In 1985 respondent joined Feiner in the creation of another partnership, called Sagaponack II, which would be involved in the purchase and sale of thoroughbred horses as a tax shelter. There were 19 investors sharing this venture's 34 units, at $100,000 each. Respondent, a co-general partner, owned two units, and his management fee was approximately 3% of the $3.4 million total capitalization. In seeking to expedite a $2.8 million loan for this operation from Chrysler Credit Corporation, respondent took a notary stamp from the office of another attorney and fraudulently notarized a number of the documents required for the application.

Respondent admitted that these criminal acts were committed voluntarily, and were not the result of any substance abuse. In 1987 he reached a civil settlement with Insurance Company of North America, by which he agreed to cooperate in the insurer's investigation of the partnerships and their investors. This cooperation extended over the next six years, during which period respondent also assisted the United States Attorney's office in Florida in its investigation of loans made by North Florida Production Credit Association. Respondent had requested that he not be sentenced until the Government had received the full benefit of his cooperation. He may have paid a heavy price for this cooperation. In March 1992, just days before his scheduled deposition at Insurance Company of North America, respondent was assaulted in broad daylight on a Manhattan street by a pipe-wielding individual, and suffered fractures of his face and jaw.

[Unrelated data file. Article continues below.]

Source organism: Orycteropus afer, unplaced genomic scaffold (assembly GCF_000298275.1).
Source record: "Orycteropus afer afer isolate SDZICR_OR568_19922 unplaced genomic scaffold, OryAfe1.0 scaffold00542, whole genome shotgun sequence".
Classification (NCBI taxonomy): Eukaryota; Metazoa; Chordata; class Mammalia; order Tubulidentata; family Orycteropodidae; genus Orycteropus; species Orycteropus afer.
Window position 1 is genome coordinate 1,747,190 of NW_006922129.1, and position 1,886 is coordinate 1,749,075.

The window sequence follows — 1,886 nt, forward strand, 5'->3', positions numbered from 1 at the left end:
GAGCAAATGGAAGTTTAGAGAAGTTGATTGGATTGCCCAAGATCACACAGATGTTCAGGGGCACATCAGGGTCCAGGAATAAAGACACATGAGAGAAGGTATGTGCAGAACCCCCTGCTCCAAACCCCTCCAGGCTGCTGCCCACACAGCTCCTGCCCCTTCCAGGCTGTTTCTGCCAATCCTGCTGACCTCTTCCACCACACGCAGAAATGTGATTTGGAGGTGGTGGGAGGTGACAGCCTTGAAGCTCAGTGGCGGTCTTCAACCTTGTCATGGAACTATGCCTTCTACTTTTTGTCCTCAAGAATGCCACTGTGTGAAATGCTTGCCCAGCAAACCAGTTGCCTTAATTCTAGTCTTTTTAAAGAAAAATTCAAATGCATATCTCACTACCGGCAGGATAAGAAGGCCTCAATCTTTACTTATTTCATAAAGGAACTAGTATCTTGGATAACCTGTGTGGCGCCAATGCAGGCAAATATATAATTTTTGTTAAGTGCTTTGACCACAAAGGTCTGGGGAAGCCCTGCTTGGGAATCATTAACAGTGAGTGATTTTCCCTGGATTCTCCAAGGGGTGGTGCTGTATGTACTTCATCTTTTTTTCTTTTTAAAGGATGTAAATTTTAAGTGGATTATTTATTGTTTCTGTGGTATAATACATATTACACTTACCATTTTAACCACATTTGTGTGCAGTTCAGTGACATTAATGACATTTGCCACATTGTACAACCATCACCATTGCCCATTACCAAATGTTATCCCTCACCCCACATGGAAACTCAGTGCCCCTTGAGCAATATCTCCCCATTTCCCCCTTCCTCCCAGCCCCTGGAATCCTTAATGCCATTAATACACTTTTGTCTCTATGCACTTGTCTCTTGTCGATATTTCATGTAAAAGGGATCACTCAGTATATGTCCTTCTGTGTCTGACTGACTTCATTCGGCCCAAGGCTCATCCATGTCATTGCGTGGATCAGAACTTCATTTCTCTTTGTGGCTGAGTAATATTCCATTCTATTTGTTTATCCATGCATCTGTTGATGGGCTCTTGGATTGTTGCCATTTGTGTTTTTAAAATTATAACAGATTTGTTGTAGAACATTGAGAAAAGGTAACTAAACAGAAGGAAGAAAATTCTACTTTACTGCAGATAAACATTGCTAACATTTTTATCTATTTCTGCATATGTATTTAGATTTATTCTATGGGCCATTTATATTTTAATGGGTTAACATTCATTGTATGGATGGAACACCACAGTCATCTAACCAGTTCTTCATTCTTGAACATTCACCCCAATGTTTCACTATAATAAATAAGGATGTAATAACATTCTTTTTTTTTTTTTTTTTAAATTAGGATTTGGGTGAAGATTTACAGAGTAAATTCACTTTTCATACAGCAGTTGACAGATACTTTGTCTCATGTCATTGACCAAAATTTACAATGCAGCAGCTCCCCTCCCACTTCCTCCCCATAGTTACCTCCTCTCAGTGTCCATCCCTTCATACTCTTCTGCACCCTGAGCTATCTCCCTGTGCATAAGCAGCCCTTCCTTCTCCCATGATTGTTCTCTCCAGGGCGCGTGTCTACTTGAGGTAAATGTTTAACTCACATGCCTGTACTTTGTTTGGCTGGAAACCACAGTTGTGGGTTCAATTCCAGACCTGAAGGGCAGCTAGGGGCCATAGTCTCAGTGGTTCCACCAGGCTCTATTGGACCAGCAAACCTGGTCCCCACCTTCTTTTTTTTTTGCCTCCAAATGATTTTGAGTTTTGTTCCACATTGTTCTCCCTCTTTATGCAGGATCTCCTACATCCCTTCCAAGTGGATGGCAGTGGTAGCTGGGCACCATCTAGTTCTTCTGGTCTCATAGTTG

On March 29, 1993, respondent was sentenced to two months' imprisonment, five years' probation, and 500 hours of community service. The imprisonment was modified on July 30 to 60 days' home detention.